Aerospace industry seeks to make a case for Joint Technology Initiative

May 19, 2006

Brussels, 18 May 2006

Europe's aerospace and defence industries spent some 12.6 billion euro on research in 2005, and have their sights firmly set on creating a Joint Technology Initiative (JTI) under the Seventh Framework Programme (FP7).

The AeroSpace and Defence Industries Association of Europe (ASD) held its annual conference on 17 May. The European aerospace, security and defence industries are large and growing. In 2005, they had a turnover of 113 billion euro, and employed 614,000 people - a rise of 13,000 people.

'R&D [research and development] continues to be a key driver in our industry and in 2005 was 12.6 billion euro,' said Tom Enders, ASD President. 'However, to stay competitive and develop new products, R&T [research and technology] needs to be increased. The strengthening of our industry's competitiveness continues to be the key issue for the industry, and ASD welcomes the EU authorities' support and encourages them to commit significant budgets to the sector also in the future,' he said.

The members of ASD have declared themselves very interested in Joint Technology Initiatives (JTIs), new instruments to be introduced under the forthcoming Seventh Framework Programme (FP7). JTIs will be advanced forms of the current Technology Platforms. At a recent conference, EU Science and Research Commissioner Janez Potocnik described JTIs as able to 'implement a specific part or the entirety of a European Technology Platform'. JTIs' main objectives are: to ensure coherent implementation of European research efforts; to concentrate efforts on key projects to help boost Europe's competitiveness; and guide investment in research and development towards operational and marketable solutions.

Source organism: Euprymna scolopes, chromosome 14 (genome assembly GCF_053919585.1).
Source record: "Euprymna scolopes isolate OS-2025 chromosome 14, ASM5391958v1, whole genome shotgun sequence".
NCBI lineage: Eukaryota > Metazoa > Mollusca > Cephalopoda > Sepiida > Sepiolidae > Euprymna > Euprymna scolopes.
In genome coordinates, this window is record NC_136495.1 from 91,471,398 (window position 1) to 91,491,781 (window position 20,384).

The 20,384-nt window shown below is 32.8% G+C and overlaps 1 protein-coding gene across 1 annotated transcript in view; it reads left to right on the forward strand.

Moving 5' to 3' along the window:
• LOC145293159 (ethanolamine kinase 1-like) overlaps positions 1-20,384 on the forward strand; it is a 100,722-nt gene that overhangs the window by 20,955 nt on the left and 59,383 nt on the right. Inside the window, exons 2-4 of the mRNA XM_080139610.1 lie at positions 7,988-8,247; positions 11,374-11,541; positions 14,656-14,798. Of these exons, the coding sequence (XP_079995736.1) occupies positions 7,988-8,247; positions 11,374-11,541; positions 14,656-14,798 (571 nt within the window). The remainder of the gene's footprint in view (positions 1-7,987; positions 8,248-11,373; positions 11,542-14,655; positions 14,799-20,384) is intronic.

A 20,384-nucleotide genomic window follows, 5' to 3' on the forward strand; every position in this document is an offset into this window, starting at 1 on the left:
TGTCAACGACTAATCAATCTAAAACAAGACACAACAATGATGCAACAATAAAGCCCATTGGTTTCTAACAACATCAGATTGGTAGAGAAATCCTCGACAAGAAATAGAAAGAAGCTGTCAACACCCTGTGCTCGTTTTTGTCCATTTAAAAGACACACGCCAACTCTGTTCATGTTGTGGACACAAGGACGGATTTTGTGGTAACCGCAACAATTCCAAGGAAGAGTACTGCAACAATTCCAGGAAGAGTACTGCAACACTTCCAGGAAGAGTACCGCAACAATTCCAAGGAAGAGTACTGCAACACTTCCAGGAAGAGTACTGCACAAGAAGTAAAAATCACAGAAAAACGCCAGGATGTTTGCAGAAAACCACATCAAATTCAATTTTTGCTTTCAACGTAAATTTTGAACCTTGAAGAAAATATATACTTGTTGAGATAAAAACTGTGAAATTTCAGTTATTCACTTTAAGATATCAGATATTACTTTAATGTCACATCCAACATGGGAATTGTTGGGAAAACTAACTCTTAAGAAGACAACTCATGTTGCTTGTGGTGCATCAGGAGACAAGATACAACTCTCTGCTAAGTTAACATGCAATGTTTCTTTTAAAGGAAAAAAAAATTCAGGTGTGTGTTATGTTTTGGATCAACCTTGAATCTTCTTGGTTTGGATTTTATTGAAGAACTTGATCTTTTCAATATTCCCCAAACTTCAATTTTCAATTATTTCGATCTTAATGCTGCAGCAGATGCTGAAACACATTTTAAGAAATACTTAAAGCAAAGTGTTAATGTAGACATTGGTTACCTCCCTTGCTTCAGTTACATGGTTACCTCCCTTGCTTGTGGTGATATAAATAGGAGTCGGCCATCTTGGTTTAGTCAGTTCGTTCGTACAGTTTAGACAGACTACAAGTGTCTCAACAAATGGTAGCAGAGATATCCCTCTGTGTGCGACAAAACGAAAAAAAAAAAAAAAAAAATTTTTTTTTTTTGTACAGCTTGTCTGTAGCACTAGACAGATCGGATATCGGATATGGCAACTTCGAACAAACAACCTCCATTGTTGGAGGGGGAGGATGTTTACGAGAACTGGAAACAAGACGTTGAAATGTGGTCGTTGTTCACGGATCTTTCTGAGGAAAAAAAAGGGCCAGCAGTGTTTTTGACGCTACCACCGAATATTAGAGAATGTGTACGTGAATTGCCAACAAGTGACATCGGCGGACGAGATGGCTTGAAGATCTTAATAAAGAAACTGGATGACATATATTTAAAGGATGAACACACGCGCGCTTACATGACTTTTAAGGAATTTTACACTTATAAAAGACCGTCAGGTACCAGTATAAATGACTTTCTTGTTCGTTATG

The European Commission outlined in a working document six areas in which a JTI could be appropriate, using criteria such as strategic importance, evidence of EU added value, long-term industry commitment, and the adequacy or otherwise of existing Community instruments. 'Aeronautics and air transport' is one of these areas.

Heeding the working document, ASD organised a workshop on 16 May, where industry representatives discussed creating a JTI with the name 'Clean Sky'. 'It is for the leaders of the industries concerned to build a case to demonstrate that the strategic research agendas that have been developed meet the detailed criteria for a Joint Technology Initiative and that their implementation will lead to concrete deliverables that will impact positively on Europe's industrial competitiveness,' reads the Commission document.

If approved, the Clean Sky JTI would 'assess, design, build and test many technology validation vehicles that will give the industry the confidence to launch greener, more innovative products much sooner', according to ASD Secretary General François Gayet.

Close to 100 representatives from industry, research centres and universities participated in the workshop. The Clean Sky JTI group currently comprises a core team of nine companies: AgustaWestland; Airbus; Alenia Aeronautica; Dassault Aviation; Eurocopter; Liebherr Aerospace; Rolls Royce; Safran and Thales.

Further information on ASD

CORDIS RTD-NEWS/© European Communities, 2005
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